Florida set to execute man for 2 decades-old LaBelle murders

This undated photo provided by the Florida Department of Law Enforcement, shows Michael Lambrix in custody. Lambrix is scheduled for execution Thursday, Oct. 5, 2017, for the 1983 killings of Clarence Moore and Aleisha Bryants near LaBelle, Fla. (Florida Department of Law Enforcement via AP)

STARKE, Fla. (AP) Florida is scheduled to execute a man Thursday who was convicted of murdering two people decades ago after a long night of drinking in LaBelle.

Barring a successful last-ditch appeal filed with the U.S. Supreme Court, Michael Lambrix is scheduled to die by lethal injection at Florida State Prison at 6 p.m.

He would be the second inmate to be put to death by the state since it restarted executions in August.

Before then, the state had stopped all executions for months after a Supreme Court ruling that found Florida’s method of sentencing people to death was unconstitutional. In response, the state Legislature passed a new law requiring death sentences to have a unanimous jury vote.

MORE: State denies death row inmate’s appeal in LaBelle murders

Lambrix’s attorney, William Hennis, is arguing to the nation’s high court that because his client’s jury recommendations for death were not unanimous – the juries in his two trials voted 8-4 and 10-2 for death – they should be thrown out. The Florida Supreme Court has ruled that Lambrix’s case is too old to qualify for relief from the new sentencing system.

“This Court should consider whether executing Lambrix when a jury did not unanimously recommend a death sentence and Florida law no longer permits a death sentence to be imposed unless the jury unanimously consents constitutes cruel and unusual punishment in violation of the Eighth Amendment,” Hennis wrote.

Lambrix was convicted of killing Clarence Moore and Aleisha Bryant after a long night of partying.

He and his roommate, Frances Smith, had met the victims at a bar, and returned to their trailer to eat spaghetti and continue the party, prosecutors said.

At some point after returning to the trailer, Lambrix asked Moore to go outside. He returned about 20 minutes later and asked Bryant to come out as well, according to Smith’s testimony.

Smith testified at trial that Lambrix returned to the trailer alone after the killings, his clothes covered in blood. The two finished the spaghetti, buried the two bodies and then washed up, according to Smith’s testimony cited in court documents.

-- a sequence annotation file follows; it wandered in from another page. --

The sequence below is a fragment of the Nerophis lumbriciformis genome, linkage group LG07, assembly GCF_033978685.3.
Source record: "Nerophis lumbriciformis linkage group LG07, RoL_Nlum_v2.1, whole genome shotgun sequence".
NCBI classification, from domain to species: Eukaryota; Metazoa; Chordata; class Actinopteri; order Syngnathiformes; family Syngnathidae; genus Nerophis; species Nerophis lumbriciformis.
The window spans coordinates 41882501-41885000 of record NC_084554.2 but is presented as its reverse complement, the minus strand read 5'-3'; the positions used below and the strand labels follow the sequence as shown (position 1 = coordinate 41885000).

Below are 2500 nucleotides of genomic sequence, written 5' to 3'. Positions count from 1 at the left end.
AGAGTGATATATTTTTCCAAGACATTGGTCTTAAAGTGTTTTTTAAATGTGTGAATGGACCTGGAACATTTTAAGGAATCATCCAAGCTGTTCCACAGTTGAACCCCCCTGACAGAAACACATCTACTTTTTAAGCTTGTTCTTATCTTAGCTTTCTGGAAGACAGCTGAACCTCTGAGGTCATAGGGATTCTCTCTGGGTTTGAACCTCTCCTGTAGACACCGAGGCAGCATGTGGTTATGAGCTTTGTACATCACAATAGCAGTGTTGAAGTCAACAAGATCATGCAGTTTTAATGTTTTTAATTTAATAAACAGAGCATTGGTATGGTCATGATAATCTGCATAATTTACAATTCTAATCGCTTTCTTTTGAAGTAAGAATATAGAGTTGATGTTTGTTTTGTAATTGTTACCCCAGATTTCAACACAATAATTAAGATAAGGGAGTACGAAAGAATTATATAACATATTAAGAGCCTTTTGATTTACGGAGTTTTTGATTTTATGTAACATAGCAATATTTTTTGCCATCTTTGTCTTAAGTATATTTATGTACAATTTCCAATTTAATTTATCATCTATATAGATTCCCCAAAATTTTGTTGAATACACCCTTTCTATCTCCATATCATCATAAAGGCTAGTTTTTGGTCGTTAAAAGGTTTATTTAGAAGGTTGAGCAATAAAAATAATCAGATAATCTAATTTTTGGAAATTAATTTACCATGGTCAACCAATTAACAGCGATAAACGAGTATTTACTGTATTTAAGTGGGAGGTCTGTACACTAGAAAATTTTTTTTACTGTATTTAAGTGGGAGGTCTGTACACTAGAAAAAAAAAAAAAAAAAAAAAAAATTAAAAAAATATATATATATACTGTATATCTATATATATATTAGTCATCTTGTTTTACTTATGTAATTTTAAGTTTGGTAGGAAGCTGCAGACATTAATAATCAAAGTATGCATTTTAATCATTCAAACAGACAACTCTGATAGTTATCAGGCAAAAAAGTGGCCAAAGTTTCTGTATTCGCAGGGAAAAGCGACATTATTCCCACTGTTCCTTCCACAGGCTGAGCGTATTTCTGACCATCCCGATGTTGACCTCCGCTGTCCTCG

Prosecutors said he choked Bryant, and used a tire iron to kill Moore. Investigators found the bodies, the tire iron and the bloody shirt.

Lambrix has claimed in previous appeals that it was Moore who killed Bryant, and that he killed Moore only in self-defense.

“It won’t be an execution,” he told reporters in an interview at the prison Tuesday, according to the Tampa Bay Times. “It’s going to be an act of cold-blooded murder.”

Lambrix’s first trial ended in a hung jury. The jury in the second trial found him guilty of both murders, and a majority of jurors recommended death.

He was originally scheduled to be executed in 2016, but that was postponed after the U.S. Supreme Court’s ruling in a case called Hurst v. Florida, which found Florida’s system for sentencing people to death was unconstitutional because it gave too much power to judges, instead of juries.

Florida’s Supreme Court has ruled that the new death sentencing system only applies to cases back to 2002.

Hennis called that decision “seemingly random,” and said the way in which the court is deciding which cases get chosen for new sentencing hearings “will erode public confidence (in) the system and the death penalty.”

Florida’s high court has already weighed in on the issue, saying Lambrix has had decades of appeals and time to argue every issue in his case.

“It is clear that Lambrix has not been denied the opportunity to claim any constitutional right, nor has any right been denied to him without full consideration and review,” the court wrote.

“To the contrary, for more than thirty years, Lambrix’s multiple claims have been reviewed and rejected. Thus, we conclude that Lambrix is not entitled to relief.”